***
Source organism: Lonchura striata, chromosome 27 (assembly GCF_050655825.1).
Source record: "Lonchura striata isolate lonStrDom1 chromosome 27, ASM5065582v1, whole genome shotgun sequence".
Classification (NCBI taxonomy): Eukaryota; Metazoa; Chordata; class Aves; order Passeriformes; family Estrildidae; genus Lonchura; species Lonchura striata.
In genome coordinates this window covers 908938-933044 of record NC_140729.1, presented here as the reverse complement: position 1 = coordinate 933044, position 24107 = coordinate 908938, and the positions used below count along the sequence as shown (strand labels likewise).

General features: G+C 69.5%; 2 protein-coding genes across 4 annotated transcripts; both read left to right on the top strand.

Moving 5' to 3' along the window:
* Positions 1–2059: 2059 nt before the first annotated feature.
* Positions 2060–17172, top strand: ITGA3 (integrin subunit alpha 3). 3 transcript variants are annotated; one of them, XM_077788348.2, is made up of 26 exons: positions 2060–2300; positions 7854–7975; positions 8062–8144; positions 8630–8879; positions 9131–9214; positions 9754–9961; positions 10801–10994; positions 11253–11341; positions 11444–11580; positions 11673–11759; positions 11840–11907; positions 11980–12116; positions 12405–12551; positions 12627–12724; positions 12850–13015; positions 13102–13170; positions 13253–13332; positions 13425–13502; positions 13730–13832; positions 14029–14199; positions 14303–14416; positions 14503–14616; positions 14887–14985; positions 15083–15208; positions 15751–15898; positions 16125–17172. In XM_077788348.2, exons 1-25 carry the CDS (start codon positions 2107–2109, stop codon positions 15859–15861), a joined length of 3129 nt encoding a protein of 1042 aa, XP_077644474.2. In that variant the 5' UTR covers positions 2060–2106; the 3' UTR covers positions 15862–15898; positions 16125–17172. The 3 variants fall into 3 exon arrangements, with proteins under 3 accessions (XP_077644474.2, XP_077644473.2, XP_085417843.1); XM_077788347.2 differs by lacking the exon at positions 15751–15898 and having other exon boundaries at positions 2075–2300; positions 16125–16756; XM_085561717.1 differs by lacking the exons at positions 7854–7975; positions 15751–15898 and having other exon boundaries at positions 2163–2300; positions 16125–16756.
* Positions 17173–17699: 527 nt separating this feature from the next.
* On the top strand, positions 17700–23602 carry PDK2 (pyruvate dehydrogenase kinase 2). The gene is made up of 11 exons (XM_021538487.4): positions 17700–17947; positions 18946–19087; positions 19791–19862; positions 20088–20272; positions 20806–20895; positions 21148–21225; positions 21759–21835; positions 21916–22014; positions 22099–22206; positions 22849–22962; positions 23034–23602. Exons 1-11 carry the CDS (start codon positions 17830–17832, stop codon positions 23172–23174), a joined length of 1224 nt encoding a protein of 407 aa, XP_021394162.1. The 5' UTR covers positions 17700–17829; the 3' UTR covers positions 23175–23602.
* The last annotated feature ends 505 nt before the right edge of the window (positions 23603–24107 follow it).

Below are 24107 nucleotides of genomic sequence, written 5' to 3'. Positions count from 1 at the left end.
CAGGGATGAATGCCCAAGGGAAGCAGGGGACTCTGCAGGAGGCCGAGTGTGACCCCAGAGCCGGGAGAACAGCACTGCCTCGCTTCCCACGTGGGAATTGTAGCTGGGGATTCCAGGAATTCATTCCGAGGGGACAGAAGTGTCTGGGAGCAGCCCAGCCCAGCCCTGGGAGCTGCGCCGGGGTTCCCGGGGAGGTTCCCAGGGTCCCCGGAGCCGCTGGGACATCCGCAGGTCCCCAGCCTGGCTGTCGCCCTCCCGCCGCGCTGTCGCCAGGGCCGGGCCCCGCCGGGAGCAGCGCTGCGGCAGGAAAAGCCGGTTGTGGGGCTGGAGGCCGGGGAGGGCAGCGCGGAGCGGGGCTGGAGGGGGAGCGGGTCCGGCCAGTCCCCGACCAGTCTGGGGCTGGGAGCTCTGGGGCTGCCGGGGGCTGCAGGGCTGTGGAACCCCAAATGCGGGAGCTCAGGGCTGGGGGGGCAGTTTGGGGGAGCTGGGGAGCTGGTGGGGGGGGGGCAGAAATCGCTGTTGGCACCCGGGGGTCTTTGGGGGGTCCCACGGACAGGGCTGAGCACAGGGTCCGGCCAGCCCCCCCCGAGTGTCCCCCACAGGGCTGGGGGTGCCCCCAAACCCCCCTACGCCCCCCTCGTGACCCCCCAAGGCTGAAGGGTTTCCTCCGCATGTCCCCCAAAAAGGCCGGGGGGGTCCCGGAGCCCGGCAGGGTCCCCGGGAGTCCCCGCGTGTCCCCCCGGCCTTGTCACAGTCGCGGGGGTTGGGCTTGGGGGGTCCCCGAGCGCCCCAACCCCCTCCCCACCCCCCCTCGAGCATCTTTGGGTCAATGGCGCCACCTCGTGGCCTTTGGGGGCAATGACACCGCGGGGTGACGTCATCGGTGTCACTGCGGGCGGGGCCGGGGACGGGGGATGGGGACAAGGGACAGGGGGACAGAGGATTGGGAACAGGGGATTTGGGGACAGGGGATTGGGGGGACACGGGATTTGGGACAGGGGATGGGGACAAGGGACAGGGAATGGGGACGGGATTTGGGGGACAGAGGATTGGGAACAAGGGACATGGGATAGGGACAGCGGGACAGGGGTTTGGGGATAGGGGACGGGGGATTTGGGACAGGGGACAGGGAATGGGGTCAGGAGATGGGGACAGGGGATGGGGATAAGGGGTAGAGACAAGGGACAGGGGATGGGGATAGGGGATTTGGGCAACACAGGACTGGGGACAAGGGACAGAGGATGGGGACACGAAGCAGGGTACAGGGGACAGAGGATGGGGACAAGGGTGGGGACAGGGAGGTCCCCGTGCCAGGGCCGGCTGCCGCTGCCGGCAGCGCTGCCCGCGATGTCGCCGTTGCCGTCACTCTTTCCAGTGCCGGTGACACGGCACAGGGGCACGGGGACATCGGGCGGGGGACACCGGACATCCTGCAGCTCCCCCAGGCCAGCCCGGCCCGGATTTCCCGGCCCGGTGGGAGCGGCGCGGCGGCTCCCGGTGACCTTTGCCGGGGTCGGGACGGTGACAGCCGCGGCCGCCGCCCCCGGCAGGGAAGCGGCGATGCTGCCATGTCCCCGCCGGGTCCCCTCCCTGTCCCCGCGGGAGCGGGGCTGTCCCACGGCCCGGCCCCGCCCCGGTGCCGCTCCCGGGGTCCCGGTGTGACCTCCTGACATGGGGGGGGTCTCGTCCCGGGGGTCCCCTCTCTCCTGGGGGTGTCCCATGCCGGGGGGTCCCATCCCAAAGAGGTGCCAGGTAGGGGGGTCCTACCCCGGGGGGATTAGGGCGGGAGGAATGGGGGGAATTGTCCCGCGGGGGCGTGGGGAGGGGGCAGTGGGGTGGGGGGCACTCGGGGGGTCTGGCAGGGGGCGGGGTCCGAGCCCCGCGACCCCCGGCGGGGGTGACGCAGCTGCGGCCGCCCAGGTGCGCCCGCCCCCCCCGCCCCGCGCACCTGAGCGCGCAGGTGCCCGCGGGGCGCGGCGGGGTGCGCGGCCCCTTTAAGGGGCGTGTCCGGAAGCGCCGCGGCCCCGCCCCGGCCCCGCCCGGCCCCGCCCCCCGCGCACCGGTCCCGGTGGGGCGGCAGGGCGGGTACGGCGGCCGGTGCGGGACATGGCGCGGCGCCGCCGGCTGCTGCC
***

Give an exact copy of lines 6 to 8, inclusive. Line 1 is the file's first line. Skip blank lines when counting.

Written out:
Moving 5' to 3' along the window:
* Positions 1–2059: 2059 nt before the first annotated feature.
* Positions 2060–17172, top strand: ITGA3 (integrin subunit alpha 3). 3 transcript variants are annotated; one of them, XM_077788348.2, is made up of 26 exons: positions 2060–2300; positions 7854–7975; positions 8062–8144; positions 8630–8879; positions 9131–9214; positions 9754–9961; positions 10801–10994; positions 11253–11341; positions 11444–11580; positions 11673–11759; positions 11840–11907; positions 11980–12116; positions 12405–12551; positions 12627–12724; positions 12850–13015; positions 13102–13170; positions 13253–13332; positions 13425–13502; positions 13730–13832; positions 14029–14199; positions 14303–14416; positions 14503–14616; positions 14887–14985; positions 15083–15208; positions 15751–15898; positions 16125–17172. In XM_077788348.2, exons 1-25 carry the CDS (start codon positions 2107–2109, stop codon positions 15859–15861), a joined length of 3129 nt encoding a protein of 1042 aa, XP_077644474.2. In that variant the 5' UTR covers positions 2060–2106; the 3' UTR covers positions 15862–15898; positions 16125–17172. The 3 variants fall into 3 exon arrangements, with proteins under 3 accessions (XP_077644474.2, XP_077644473.2, XP_085417843.1); XM_077788347.2 differs by lacking the exon at positions 15751–15898 and having other exon boundaries at positions 2075–2300; positions 16125–16756; XM_085561717.1 differs by lacking the exons at positions 7854–7975; positions 15751–15898 and having other exon boundaries at positions 2163–2300; positions 16125–16756.